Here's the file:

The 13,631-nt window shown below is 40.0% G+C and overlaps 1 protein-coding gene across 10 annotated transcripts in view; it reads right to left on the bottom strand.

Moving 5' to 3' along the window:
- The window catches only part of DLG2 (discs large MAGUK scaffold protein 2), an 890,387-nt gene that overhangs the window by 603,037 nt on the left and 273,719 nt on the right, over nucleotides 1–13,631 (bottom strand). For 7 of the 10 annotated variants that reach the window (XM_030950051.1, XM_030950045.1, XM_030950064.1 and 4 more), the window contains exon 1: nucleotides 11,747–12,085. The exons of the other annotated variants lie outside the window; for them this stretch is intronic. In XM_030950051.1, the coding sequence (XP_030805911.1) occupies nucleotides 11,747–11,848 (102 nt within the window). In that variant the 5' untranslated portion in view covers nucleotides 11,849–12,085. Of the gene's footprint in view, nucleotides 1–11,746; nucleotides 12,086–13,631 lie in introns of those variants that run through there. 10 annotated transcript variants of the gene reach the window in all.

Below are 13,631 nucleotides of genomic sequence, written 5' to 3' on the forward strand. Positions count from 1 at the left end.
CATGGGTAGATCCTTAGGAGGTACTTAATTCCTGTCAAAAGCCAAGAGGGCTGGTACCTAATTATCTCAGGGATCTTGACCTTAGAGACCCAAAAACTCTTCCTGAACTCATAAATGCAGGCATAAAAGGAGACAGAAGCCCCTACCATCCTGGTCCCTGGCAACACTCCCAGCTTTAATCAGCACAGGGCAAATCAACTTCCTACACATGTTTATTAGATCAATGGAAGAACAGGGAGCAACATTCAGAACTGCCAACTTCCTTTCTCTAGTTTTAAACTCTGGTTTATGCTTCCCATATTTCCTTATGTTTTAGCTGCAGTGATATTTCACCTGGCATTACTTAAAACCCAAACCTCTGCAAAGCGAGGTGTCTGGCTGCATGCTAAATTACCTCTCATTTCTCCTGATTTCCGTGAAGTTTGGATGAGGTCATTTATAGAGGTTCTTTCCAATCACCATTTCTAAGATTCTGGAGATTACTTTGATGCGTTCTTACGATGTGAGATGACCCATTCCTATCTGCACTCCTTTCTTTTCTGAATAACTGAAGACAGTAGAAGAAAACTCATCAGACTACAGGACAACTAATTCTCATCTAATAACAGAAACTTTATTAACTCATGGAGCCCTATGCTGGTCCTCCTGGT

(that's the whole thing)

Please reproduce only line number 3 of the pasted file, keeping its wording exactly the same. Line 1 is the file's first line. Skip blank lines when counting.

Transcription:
- The window catches only part of DLG2 (discs large MAGUK scaffold protein 2), an 890,387-nt gene that overhangs the window by 603,037 nt on the left and 273,719 nt on the right, over nucleotides 1–13,631 (bottom strand). For 7 of the 10 annotated variants that reach the window (XM_030950051.1, XM_030950045.1, XM_030950064.1 and 4 more), the window contains exon 1: nucleotides 11,747–12,085. The exons of the other annotated variants lie outside the window; for them this stretch is intronic. In XM_030950051.1, the coding sequence (XP_030805911.1) occupies nucleotides 11,747–11,848 (102 nt within the window). In that variant the 5' untranslated portion in view covers nucleotides 11,849–12,085. Of the gene's footprint in view, nucleotides 1–11,746; nucleotides 12,086–13,631 lie in introns of those variants that run through there. 10 annotated transcript variants of the gene reach the window in all.